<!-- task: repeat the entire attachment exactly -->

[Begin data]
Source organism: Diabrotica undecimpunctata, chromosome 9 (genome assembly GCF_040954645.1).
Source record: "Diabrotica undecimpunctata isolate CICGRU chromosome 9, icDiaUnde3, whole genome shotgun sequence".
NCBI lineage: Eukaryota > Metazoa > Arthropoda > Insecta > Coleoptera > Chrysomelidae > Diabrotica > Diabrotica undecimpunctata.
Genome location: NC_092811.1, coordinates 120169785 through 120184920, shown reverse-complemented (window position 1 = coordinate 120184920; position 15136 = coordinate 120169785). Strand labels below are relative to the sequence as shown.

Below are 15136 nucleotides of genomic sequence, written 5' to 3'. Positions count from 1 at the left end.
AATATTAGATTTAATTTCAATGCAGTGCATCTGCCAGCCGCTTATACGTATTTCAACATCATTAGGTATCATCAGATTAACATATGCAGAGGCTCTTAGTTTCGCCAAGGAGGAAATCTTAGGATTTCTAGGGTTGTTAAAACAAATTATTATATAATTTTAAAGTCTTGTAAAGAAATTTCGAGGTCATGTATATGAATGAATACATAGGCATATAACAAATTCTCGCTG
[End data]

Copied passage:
Source organism: Diabrotica undecimpunctata, chromosome 9 (genome assembly GCF_040954645.1).
Source record: "Diabrotica undecimpunctata isolate CICGRU chromosome 9, icDiaUnde3, whole genome shotgun sequence".
NCBI lineage: Eukaryota > Metazoa > Arthropoda > Insecta > Coleoptera > Chrysomelidae > Diabrotica > Diabrotica undecimpunctata.
Genome location: NC_092811.1, coordinates 120169785 through 120184920, shown reverse-complemented (window position 1 = coordinate 120184920; position 15136 = coordinate 120169785). Strand labels below are relative to the sequence as shown.

Below are 15136 nucleotides of genomic sequence, written 5' to 3'. Positions count from 1 at the left end.
AATATTAGATTTAATTTCAATGCAGTGCATCTGCCAGCCGCTTATACGTATTTCAACATCATTAGGTATCATCAGATTAACATATGCAGAGGCTCTTAGTTTCGCCAAGGAGGAAATCTTAGGATTTCTAGGGTTGTTAAAACAAATTATTATATAATTTTAAAGTCTTGTAAAGAAATTTCGAGGTCATGTATATGAATGAATACATAGGCATATAACAAATTCTCGCTG